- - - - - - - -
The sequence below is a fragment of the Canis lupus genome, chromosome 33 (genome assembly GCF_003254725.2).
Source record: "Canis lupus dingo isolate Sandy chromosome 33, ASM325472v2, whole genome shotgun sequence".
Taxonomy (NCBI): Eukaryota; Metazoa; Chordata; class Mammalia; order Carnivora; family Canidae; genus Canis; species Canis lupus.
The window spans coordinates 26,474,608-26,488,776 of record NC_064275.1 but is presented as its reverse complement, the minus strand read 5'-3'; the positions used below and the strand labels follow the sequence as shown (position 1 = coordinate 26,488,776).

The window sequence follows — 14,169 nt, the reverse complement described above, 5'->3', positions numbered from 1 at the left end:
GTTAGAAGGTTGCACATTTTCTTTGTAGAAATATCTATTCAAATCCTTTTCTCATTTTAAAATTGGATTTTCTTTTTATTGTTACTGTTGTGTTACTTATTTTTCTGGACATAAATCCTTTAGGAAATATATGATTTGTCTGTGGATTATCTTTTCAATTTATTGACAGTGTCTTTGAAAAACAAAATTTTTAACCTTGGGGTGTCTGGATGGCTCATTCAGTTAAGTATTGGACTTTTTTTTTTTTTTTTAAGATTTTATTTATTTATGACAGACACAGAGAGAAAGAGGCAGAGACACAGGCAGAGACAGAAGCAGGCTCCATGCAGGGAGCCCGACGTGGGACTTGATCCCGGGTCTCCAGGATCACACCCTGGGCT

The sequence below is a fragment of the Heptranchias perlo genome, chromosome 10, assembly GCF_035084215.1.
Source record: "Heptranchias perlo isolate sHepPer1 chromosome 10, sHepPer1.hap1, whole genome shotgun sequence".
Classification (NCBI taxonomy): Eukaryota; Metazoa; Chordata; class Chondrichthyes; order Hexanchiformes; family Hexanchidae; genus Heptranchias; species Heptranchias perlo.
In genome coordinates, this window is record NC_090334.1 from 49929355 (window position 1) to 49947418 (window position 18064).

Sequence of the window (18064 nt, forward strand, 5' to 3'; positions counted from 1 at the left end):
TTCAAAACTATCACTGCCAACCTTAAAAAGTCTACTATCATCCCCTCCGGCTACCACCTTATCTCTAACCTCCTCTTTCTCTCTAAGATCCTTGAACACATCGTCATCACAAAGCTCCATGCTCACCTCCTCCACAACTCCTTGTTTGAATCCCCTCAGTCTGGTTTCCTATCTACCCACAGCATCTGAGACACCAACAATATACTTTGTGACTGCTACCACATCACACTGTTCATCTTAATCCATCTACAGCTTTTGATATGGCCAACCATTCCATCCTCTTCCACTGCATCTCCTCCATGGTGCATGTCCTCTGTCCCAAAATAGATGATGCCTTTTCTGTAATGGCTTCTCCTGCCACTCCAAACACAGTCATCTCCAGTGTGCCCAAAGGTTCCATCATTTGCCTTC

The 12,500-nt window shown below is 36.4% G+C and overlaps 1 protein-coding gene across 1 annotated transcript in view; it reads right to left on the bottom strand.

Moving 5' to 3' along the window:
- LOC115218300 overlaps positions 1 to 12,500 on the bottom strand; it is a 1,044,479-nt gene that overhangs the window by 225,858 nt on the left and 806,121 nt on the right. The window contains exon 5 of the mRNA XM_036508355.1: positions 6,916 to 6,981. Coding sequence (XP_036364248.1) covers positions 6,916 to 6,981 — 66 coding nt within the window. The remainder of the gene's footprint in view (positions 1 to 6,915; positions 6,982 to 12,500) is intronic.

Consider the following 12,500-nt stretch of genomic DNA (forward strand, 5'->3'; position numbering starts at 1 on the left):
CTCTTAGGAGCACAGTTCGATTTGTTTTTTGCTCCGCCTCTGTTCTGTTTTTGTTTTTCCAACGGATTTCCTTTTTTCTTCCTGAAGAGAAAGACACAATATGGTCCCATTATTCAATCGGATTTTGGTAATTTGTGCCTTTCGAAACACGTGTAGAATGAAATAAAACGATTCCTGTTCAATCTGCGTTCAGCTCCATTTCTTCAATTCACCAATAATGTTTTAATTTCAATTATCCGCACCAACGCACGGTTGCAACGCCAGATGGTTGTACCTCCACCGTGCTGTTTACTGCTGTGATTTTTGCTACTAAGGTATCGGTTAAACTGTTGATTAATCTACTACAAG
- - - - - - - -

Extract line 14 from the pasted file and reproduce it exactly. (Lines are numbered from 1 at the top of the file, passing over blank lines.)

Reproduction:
Moving 5' to 3' along the window: